- How effective can physician EHR use prove without including non-primary care patient health data, especially behavioral health information?
That is one of several questions raised by researchers in a recent study in the Journal of the American Medical Informatics Association (JAMIA) investigating missing clinical and behavioral health data in primary care EHR technology.
"In this research, we found that the lack of integration, interoperability, and exchange in US health care resulted in a major EHR missing roughly half of the clinical information," Madden et al. write.
That conclusion includes both behavioral health data as well as information resulting from patient visits to specialty care providers.
"While behavioral health care is unique, it is important to emphasize that our findings demonstrate that the problem of incomplete clinical data in the EHR is not limited to behavioral care," the authors on to say. "Rates of missingness were high among both behavioral events and overall events, both in and outside the hospital. Specialist care of all types is particularly likely to be underrepresented in a primary care EHR."
Madden et al. compared data from a large physician practice and claims data from a health payer to evaluate the "missingness" of certain information from the primary care EHRs.
"When we linked data from both sources to match specific events across systems, the results were very similar: roughly half of the outpatient care days in claims could not be matched to clinical contacts recorded in the EHR," they write.
For 27.3 percent and 27.7 percent of patients with depression or a bipolar disorder, respectively, their primary care EHRs lacked a diagnosis of their mental illness. Additionally, despite the number of days these mental health patients spent in external, non-primary care settings, data about these encounters were generally underreported in their primary care EHRs.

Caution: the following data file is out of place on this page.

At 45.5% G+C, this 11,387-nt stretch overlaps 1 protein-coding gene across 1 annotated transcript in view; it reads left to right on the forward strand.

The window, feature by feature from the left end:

The findings are significant given how and where patients receive mental health services:
While a broad range of specialty services is available at the primary site studied and some specialist care was documented in their EHR, roughly a quarter of current depression and bipolar diagnoses and more than half of behavioral visits were missing. Data missingness was similarly high for non-behavioral care, both inpatient and outpatient. Nearly 90% of acute psychiatric services at hospital facilities, representing more severe exacerbations of mental illness, were not captured in the EHR.
According to the authors, these findings have serious ramifications for effective physician EHR use.
"Published reports touting the anticipated benefits of the recent rapid adoption of EHRs," they authors continue, "should be tempered by frank examinations of EHRs as they currently exist. Above all, individual providers and health system leaders need to be fully cognizant of the information gaps and disconnects that lie behind the screen. Features that are intended to improve care and protect patients from harm may be inadequate in typical fragmented health systems, offering false comfort."
The features alluded to are the meaningful use requirements eligible providers are required to satisfy as part of the EHR Incentive Programs.
Madden et al. contend that policymakers ought to shift their focus away from functionality to utility and quality in order for physician EHR use to realize its potential. Also, they call in to question the development of health IT standards which the authors claim have favored EHR vendors rather than providers and patients.
"Federal policies to date have tilted too far in accommodating EHRs vendors’ desire for flexible, voluntary standards. The incompatible products that result undermine public health goals and can lock providers in to proprietary systems that cannot easily share data," they add.
Without the integration of behavioral health and other data sources into the primary care EHR, the authors foresee challenges for both providers and researchers alike — the former being handicapped in properly managing mental health patients (e.g., medications, monitoring) and the latter ill-equipped to perform epidemiological and evaluative studies of disease.